A Societal Practice Of Which I Am a Part Of : Labor Vs. Rights

  • SumoMe

“Where the hell is the house maid today? Consecutively four holidays! If it’s the festive season, her mouth and intentions are wide open for subsidies! But when it comes to being regular, Madame is off to wonderland! Let her come back, where will she go? I pay her more than the other house mistresses; she will witness the worst of my behavior! I will fire her off!”

These words and sentences have surely been spoken or shouted aloud at least one day in every ‘Indian’ household. The maid is worshipped, treated cautiously and well fed until the time she’s regular and not demanding, despite her over burdened life. One day, she’s late or does not arrive by nine in the morning; the situation of the house is more erratic than it would be in times of an earthquake or a tsunami.

We often participate and indulge ourselves in serious intellectual debates, that the poor and the down trodden should receive education because now we have the Right to Education (Act), and none of them should be subjected to humiliation and ill-treatment. How many of us have actually not bothered one fine morning, that the house maid is working for us or not, and taken her to a government office or school to make her get what she deserves?

There are people who have stood up and funded the education of their housemaid’s child and her own education, persuading more of her colleagues to do so and earn a respectable life, away from dirty dishes and stained clothes, the smell of the phenyl and aggression of the house holder.

My mother fired the former house maid (to whom she funded a good amount for her daughter’s education) for she had robbed all possible stuff she could in the past seven years while she had worked for us from the kitchen to the dressing table and the bathroom accessories. The new housemaid is younger than my age. “I don’t remember when I was born, all I know is that I’m sixteen”, she told us.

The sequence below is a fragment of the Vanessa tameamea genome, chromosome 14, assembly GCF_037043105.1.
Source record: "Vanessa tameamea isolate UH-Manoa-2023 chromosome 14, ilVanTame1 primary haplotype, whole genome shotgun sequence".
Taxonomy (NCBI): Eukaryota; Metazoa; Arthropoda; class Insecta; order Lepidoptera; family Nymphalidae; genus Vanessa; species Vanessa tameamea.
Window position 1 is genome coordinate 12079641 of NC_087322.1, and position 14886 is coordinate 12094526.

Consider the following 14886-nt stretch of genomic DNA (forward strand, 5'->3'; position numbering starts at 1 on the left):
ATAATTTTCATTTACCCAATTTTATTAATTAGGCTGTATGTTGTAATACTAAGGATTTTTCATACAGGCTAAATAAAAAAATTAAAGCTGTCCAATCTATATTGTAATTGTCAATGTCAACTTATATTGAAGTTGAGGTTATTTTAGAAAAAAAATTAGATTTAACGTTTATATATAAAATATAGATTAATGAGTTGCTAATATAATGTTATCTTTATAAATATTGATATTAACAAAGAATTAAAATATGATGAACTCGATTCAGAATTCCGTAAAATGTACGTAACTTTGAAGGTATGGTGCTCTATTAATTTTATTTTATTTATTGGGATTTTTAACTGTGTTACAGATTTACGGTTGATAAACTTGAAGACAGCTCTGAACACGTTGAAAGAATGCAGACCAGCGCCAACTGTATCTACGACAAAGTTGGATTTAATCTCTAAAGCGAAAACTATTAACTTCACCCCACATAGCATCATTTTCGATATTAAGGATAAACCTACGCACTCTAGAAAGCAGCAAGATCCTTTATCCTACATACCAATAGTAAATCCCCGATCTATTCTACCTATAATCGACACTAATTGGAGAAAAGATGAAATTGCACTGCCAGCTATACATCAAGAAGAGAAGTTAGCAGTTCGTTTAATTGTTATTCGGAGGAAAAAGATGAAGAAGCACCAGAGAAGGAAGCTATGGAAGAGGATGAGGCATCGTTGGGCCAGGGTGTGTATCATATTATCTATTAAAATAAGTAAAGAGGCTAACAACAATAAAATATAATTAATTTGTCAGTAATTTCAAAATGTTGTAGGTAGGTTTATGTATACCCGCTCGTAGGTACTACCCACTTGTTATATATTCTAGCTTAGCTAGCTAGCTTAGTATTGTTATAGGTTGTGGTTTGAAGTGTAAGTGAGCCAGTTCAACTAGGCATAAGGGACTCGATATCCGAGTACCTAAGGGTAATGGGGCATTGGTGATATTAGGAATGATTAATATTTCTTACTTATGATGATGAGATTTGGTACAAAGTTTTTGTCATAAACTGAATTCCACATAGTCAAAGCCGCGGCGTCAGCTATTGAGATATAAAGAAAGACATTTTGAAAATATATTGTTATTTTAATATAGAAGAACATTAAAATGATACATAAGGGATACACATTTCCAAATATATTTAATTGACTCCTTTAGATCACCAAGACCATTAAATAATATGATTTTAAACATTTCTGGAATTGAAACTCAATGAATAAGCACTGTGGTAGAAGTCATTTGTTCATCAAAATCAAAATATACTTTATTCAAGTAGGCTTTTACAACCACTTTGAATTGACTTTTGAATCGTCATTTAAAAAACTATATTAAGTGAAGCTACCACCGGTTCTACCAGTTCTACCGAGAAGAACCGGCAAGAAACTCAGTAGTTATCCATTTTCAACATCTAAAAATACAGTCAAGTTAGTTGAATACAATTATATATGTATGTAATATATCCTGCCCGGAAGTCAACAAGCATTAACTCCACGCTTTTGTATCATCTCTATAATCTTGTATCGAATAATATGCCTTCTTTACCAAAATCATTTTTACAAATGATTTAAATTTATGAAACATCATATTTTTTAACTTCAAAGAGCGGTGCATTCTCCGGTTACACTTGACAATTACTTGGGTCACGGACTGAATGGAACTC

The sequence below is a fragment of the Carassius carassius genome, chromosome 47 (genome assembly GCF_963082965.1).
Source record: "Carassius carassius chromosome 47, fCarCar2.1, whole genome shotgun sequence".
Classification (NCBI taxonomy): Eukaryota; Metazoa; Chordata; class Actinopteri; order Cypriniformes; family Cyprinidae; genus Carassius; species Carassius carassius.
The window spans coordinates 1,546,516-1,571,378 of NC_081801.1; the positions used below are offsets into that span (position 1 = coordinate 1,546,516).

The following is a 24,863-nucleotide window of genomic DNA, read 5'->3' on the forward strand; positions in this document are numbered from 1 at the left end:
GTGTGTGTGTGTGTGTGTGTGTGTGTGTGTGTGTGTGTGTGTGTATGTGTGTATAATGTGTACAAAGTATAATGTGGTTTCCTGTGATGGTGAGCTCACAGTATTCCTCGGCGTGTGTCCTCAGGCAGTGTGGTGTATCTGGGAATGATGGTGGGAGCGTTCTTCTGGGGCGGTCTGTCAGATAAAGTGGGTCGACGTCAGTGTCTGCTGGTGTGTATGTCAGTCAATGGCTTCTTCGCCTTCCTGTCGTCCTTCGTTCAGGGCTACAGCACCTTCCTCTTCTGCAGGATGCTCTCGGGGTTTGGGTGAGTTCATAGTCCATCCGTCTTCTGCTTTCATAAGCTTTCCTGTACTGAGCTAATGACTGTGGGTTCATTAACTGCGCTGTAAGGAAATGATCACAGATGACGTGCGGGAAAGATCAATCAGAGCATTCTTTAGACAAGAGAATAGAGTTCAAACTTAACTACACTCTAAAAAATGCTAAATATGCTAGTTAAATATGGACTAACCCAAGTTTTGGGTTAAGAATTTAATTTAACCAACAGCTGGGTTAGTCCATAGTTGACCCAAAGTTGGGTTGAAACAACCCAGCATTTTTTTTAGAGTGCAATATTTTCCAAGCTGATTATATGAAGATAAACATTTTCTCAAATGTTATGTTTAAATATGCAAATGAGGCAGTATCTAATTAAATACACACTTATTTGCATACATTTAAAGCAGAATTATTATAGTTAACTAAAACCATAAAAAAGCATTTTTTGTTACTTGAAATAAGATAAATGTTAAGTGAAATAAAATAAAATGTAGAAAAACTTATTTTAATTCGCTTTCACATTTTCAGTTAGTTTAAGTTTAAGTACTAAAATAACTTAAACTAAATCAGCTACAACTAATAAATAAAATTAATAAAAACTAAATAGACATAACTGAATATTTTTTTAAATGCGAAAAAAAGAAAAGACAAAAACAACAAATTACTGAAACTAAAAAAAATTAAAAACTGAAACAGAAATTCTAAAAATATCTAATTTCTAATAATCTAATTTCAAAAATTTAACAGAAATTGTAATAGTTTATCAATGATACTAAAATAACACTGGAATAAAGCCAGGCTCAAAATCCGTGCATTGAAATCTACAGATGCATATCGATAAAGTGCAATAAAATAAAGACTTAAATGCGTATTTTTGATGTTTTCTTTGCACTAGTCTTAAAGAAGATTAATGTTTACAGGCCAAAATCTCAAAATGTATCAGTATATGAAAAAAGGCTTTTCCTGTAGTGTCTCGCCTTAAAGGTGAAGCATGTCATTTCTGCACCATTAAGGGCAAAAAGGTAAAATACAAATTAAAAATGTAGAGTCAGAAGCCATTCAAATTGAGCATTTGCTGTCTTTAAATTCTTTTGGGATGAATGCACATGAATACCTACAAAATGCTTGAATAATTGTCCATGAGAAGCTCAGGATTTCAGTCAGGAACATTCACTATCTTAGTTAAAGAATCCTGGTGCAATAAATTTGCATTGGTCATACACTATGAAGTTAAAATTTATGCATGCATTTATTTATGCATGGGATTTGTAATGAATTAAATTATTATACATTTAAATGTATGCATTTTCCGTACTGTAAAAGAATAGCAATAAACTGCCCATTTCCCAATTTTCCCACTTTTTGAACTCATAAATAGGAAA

Beautiful, hygienic, sharp, bright, well spoken and well behaved, she carries a Nokia cell phone, which kept ringing now and then, dressed in the latest but disciplined fashion, with an innocent smile and nature similar to what a teenager would possess.

My door bell rings every morning, sharp at seven, when I’m usually enjoying my early morning siesta, lost in one of my most wanted dreams. The moment when she switches off the fan to broom my room, is the most awful one, when I feel the breeze all gone. I often get irritated while I sleep, when she drags the sweeping bucket on the marble and the unpleasant smell of the floor cleaner enters my nostrils, she bangs the door of the balcony, alternately keeps opening and closing it to fetch stuff, annoying me by the on and off flashes of sunlight. All this disgusts me.

I am a hosteller. I wash my own dishes, clothes, sheets, sweep my room once a week, when the maid takes a day off. I consider myself a disciplined and independent, ‘mature’ girl who lives all by herself. When I come home for holidays, I pour in all my unwashed clothes for the young lass to wash for me, excusing and pitying myself, that I live away from home and wash my own clothes, that too swelling with pride to be a student of the best university of the country. I’ve taken up journalism and seem very revolutionary in all aspects, striving to bring about a drastic change in the society by what I write and do. But somewhere in my early morning dreams at home, my heart palpitates each day, while she works, that such a girl deserves education, good education! All my revolutions just vanish in the air above the clouds of my noon-day dreams.

But again I have excuses, of not being financially independent as a student, or lost in my own worldly affairs, not having much time to take her to a school and make her learn what she deserves. My heart often sinks to see a girl lesser than my age working day and night to support her family where she is one of the two earning members. Her father is a rickshaw puller who drops children to school. How I wish that someday, she gets a ride on her father’s rickshaw and reaches school by seven in the morning before the school bell rings, rather than she ringing my door bell.

Shefali Saxena

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